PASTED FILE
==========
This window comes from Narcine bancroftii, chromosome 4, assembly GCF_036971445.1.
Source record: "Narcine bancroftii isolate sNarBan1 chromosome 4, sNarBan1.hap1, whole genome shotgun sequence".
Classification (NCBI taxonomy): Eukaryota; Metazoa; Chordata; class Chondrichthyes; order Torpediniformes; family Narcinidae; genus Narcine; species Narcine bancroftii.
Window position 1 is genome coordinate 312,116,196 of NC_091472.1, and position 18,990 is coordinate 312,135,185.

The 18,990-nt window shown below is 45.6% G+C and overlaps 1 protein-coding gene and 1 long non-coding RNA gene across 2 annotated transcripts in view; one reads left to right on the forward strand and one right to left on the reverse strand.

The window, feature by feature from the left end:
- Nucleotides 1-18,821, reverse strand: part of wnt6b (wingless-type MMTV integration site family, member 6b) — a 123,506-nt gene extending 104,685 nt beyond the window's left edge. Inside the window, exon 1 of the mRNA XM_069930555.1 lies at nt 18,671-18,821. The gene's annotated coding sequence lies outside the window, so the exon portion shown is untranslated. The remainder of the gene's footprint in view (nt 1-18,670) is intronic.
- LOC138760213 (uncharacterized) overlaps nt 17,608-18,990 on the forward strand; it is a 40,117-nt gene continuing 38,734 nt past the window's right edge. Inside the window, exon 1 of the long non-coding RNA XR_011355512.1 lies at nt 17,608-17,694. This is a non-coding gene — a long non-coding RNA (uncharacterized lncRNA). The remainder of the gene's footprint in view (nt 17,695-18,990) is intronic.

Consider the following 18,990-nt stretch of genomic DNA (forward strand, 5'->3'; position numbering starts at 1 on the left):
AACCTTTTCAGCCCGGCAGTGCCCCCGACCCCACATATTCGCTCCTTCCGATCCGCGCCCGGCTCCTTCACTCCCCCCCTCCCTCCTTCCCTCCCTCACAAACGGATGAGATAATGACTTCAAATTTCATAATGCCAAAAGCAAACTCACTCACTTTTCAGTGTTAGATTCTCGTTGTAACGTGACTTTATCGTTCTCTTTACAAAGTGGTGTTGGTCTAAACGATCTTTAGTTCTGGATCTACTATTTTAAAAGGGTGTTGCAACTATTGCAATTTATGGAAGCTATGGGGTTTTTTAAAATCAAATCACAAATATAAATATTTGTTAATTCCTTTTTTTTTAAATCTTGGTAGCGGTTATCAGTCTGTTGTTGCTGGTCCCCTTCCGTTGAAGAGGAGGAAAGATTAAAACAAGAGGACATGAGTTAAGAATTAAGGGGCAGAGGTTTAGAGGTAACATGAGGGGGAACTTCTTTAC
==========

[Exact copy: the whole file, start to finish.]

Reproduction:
This window comes from Narcine bancroftii, chromosome 4, assembly GCF_036971445.1.
Source record: "Narcine bancroftii isolate sNarBan1 chromosome 4, sNarBan1.hap1, whole genome shotgun sequence".
Classification (NCBI taxonomy): Eukaryota; Metazoa; Chordata; class Chondrichthyes; order Torpediniformes; family Narcinidae; genus Narcine; species Narcine bancroftii.
Window position 1 is genome coordinate 312,116,196 of NC_091472.1, and position 18,990 is coordinate 312,135,185.

The 18,990-nt window shown below is 45.6% G+C and overlaps 1 protein-coding gene and 1 long non-coding RNA gene across 2 annotated transcripts in view; one reads left to right on the forward strand and one right to left on the reverse strand.

The window, feature by feature from the left end:
- Nucleotides 1-18,821, reverse strand: part of wnt6b (wingless-type MMTV integration site family, member 6b) — a 123,506-nt gene extending 104,685 nt beyond the window's left edge. Inside the window, exon 1 of the mRNA XM_069930555.1 lies at nt 18,671-18,821. The gene's annotated coding sequence lies outside the window, so the exon portion shown is untranslated. The remainder of the gene's footprint in view (nt 1-18,670) is intronic.
- LOC138760213 (uncharacterized) overlaps nt 17,608-18,990 on the forward strand; it is a 40,117-nt gene continuing 38,734 nt past the window's right edge. Inside the window, exon 1 of the long non-coding RNA XR_011355512.1 lies at nt 17,608-17,694. This is a non-coding gene — a long non-coding RNA (uncharacterized lncRNA). The remainder of the gene's footprint in view (nt 17,695-18,990) is intronic.

Consider the following 18,990-nt stretch of genomic DNA (forward strand, 5'->3'; position numbering starts at 1 on the left):
AACCTTTTCAGCCCGGCAGTGCCCCCGACCCCACATATTCGCTCCTTCCGATCCGCGCCCGGCTCCTTCACTCCCCCCCTCCCTCCTTCCCTCCCTCACAAACGGATGAGATAATGACTTCAAATTTCATAATGCCAAAAGCAAACTCACTCACTTTTCAGTGTTAGATTCTCGTTGTAACGTGACTTTATCGTTCTCTTTACAAAGTGGTGTTGGTCTAAACGATCTTTAGTTCTGGATCTACTATTTTAAAAGGGTGTTGCAACTATTGCAATTTATGGAAGCTATGGGGTTTTTTAAAATCAAATCACAAATATAAATATTTGTTAATTCCTTTTTTTTTAAATCTTGGTAGCGGTTATCAGTCTGTTGTTGCTGGTCCCCTTCCGTTGAAGAGGAGGAAAGATTAAAACAAGAGGACATGAGTTAAGAATTAAGGGGCAGAGGTTTAGAGGTAACATGAGGGGGAACTTCTTTAC